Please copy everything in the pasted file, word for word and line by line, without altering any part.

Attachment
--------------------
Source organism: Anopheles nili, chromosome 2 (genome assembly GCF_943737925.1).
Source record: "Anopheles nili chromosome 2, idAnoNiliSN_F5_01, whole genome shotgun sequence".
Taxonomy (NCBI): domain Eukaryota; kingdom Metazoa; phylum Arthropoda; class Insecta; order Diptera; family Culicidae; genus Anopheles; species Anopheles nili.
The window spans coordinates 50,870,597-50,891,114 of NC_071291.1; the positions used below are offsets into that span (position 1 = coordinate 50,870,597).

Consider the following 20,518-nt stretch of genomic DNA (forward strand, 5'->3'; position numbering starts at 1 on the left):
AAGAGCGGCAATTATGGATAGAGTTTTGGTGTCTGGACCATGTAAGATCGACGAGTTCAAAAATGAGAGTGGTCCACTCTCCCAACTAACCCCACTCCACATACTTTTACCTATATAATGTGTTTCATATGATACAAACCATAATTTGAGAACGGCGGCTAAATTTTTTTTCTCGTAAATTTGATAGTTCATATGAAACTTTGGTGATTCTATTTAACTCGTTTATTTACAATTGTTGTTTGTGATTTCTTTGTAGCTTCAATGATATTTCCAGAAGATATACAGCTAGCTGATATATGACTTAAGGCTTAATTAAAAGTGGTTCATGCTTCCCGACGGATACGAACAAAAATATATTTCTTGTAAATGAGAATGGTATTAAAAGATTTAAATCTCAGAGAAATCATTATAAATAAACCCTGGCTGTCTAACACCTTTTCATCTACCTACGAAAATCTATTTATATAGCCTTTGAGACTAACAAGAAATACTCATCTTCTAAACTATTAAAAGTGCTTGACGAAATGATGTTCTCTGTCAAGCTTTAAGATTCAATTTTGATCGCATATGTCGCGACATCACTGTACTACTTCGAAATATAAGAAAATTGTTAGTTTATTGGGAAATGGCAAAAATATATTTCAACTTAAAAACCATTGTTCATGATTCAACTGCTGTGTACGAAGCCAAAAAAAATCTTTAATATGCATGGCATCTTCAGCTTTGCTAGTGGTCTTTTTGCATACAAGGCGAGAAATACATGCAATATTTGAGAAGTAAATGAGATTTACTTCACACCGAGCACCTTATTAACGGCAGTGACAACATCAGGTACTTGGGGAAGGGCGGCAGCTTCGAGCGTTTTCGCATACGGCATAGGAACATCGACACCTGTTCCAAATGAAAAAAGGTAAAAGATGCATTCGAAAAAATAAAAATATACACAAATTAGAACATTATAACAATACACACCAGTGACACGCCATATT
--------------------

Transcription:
Source organism: Anopheles nili, chromosome 2 (genome assembly GCF_943737925.1).
Source record: "Anopheles nili chromosome 2, idAnoNiliSN_F5_01, whole genome shotgun sequence".
Taxonomy (NCBI): domain Eukaryota; kingdom Metazoa; phylum Arthropoda; class Insecta; order Diptera; family Culicidae; genus Anopheles; species Anopheles nili.
The window spans coordinates 50,870,597-50,891,114 of NC_071291.1; the positions used below are offsets into that span (position 1 = coordinate 50,870,597).

Consider the following 20,518-nt stretch of genomic DNA (forward strand, 5'->3'; position numbering starts at 1 on the left):
AAGAGCGGCAATTATGGATAGAGTTTTGGTGTCTGGACCATGTAAGATCGACGAGTTCAAAAATGAGAGTGGTCCACTCTCCCAACTAACCCCACTCCACATACTTTTACCTATATAATGTGTTTCATATGATACAAACCATAATTTGAGAACGGCGGCTAAATTTTTTTTCTCGTAAATTTGATAGTTCATATGAAACTTTGGTGATTCTATTTAACTCGTTTATTTACAATTGTTGTTTGTGATTTCTTTGTAGCTTCAATGATATTTCCAGAAGATATACAGCTAGCTGATATATGACTTAAGGCTTAATTAAAAGTGGTTCATGCTTCCCGACGGATACGAACAAAAATATATTTCTTGTAAATGAGAATGGTATTAAAAGATTTAAATCTCAGAGAAATCATTATAAATAAACCCTGGCTGTCTAACACCTTTTCATCTACCTACGAAAATCTATTTATATAGCCTTTGAGACTAACAAGAAATACTCATCTTCTAAACTATTAAAAGTGCTTGACGAAATGATGTTCTCTGTCAAGCTTTAAGATTCAATTTTGATCGCATATGTCGCGACATCACTGTACTACTTCGAAATATAAGAAAATTGTTAGTTTATTGGGAAATGGCAAAAATATATTTCAACTTAAAAACCATTGTTCATGATTCAACTGCTGTGTACGAAGCCAAAAAAAATCTTTAATATGCATGGCATCTTCAGCTTTGCTAGTGGTCTTTTTGCATACAAGGCGAGAAATACATGCAATATTTGAGAAGTAAATGAGATTTACTTCACACCGAGCACCTTATTAACGGCAGTGACAACATCAGGTACTTGGGGAAGGGCGGCAGCTTCGAGCGTTTTCGCATACGGCATAGGAACATCGACACCTGTTCCAAATGAAAAAAGGTAAAAGATGCATTCGAAAAAATAAAAATATACACAAATTAGAACATTATAACAATACACACCAGTGACACGCCATATT